As I rode the F train to Broadway-Lafayette this morning, I looked over to see the most beautiful young woman of color sitting in the corner seat of the car. Let’s call her “Boofy Poofy Spice,” since she looked like she had just stepped out of a bubblegum pop video with her cute blue-checked flouncy sundress, blue alligator purse (real, I do not know), silver strappy sandals, and big boofy beautiful hair (real, I do not know…but I will not be that white boy asking a girl about her hair tricks!) She was so gorgeous and well put together that it was all I could do to not tell her that United Colors of Benetton called and they wanted their ensemble back from the photo shoot. She also wore a diamond heart pendant around her neck.
Everything looked perfect except her eyes lacked a spirit, which made me stand back and wonder, briefly, exactly how happy she really is. The heart pendant, perhaps, is a constant and close reminder that she should love herself or is loved. I didn’t hear her speak. I didn’t see her do anything of consequence this morning, but for some reason I doubted her ability to see how beautiful she actually was. I’m sure that in her mind, it was necessary to look like she just walked out of the pages of Elle or Cosmo to be accepted by the other “girls” at the office, but she had me thinking that what I wanted for her today was for her to value herself. I guess I will never know if her smarts and self-image match the perfection that the visual might have suggested. My other hope is that her career path supports the lifestyle to which she seems accustomed to living.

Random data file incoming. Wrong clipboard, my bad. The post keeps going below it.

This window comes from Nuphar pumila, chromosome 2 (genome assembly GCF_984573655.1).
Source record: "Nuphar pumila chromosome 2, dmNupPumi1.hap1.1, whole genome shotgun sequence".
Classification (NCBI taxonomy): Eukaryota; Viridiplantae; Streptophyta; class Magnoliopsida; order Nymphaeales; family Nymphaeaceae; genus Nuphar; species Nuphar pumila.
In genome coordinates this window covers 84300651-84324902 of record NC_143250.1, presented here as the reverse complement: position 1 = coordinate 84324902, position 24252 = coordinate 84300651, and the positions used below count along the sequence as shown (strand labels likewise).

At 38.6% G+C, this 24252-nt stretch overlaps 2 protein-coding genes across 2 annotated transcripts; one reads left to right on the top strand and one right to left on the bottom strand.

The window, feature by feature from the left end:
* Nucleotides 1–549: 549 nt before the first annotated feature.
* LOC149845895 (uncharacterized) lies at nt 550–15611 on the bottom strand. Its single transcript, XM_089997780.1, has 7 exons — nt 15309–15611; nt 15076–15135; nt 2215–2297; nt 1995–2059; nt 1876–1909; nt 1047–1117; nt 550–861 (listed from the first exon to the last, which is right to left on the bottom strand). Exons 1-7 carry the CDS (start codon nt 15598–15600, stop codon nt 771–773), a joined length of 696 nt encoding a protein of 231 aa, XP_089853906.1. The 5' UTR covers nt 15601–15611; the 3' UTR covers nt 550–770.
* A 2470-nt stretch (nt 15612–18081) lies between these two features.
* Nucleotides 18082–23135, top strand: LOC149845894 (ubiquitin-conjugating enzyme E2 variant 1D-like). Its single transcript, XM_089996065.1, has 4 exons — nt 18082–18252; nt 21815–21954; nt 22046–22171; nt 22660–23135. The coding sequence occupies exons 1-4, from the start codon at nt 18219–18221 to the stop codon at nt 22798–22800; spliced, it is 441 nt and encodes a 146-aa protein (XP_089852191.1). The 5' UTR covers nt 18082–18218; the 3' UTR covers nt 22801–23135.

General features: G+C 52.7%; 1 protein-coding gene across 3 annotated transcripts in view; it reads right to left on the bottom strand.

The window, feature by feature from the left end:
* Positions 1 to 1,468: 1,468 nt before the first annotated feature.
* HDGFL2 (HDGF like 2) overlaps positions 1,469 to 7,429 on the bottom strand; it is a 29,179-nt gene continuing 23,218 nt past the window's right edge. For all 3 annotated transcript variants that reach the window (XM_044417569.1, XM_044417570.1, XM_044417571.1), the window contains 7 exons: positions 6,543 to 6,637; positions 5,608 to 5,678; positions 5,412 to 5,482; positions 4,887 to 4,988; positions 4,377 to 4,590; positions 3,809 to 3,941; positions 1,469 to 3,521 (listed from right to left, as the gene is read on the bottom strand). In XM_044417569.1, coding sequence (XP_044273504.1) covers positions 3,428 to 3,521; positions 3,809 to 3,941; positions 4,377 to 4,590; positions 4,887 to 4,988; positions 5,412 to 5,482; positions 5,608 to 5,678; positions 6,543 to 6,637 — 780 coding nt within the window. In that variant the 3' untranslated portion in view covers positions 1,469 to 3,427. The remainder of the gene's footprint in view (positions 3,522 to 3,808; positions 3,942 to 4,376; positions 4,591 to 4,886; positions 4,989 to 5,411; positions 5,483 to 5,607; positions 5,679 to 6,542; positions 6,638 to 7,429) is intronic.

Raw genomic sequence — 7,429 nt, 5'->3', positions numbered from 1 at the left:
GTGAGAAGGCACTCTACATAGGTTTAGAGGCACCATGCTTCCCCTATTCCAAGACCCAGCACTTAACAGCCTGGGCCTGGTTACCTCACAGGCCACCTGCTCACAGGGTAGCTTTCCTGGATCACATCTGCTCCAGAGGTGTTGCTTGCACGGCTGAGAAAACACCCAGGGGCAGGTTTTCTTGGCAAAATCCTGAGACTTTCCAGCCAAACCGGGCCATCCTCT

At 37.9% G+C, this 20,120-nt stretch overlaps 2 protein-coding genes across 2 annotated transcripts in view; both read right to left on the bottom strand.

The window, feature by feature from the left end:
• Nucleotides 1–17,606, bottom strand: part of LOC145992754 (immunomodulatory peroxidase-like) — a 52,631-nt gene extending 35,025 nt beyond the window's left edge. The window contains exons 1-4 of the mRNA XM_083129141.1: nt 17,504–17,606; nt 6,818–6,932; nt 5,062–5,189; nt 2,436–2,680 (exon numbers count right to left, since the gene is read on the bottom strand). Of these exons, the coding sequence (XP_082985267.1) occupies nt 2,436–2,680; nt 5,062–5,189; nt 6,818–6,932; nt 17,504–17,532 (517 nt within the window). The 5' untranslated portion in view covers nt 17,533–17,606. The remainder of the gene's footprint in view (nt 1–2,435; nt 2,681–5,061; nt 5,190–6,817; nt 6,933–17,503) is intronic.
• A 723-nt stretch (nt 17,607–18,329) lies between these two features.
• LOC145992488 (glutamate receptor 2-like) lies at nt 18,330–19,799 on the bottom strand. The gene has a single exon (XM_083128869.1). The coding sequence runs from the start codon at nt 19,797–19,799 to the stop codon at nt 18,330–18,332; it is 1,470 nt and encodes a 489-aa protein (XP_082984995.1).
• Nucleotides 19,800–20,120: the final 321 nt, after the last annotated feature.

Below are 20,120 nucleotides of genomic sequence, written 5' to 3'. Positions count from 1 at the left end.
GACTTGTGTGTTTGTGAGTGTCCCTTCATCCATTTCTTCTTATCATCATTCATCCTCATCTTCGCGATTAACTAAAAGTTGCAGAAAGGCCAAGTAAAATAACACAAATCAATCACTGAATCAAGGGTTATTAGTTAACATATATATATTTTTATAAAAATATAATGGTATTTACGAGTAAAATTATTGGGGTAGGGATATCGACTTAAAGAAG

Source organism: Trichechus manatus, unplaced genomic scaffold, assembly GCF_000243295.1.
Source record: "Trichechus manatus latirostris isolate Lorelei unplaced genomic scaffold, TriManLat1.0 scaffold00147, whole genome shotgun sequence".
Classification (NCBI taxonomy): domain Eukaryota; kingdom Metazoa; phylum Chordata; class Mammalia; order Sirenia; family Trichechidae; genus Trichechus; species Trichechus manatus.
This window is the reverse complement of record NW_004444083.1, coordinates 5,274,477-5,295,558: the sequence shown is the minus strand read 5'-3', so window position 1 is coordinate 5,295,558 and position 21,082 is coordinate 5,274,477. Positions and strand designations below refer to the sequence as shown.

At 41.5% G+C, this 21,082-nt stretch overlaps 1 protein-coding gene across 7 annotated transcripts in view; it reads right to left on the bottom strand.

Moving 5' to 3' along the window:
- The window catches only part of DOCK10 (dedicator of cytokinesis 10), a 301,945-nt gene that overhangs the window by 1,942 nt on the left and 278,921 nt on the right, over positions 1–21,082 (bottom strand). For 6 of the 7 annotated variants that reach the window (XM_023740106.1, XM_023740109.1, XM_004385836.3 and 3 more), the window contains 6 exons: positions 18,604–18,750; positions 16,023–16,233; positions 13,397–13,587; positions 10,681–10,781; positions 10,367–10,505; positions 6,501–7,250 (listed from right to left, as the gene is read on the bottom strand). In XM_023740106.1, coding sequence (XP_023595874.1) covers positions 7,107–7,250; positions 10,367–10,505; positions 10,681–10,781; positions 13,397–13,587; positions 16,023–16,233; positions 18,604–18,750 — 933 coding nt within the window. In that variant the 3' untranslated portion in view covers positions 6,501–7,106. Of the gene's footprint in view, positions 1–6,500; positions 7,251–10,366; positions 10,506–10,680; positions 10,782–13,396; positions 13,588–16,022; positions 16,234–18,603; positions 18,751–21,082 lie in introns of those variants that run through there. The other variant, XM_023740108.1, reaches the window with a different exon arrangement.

The truth is that as we move into a more difficult economy, people will either choose to go more into debt to keep up appearances, or they will become more practical and stronger because they will be forced to deal with themselves rather than hide behind things. I’ve been through two previous bad economies so far, and once again, it looks like I will have to spend a lot of time getting to know Paul. There are times when it’s fun to delude oneself, but in the end, one must ask him or herself, “Isn’t being fully present a marvelous thing?”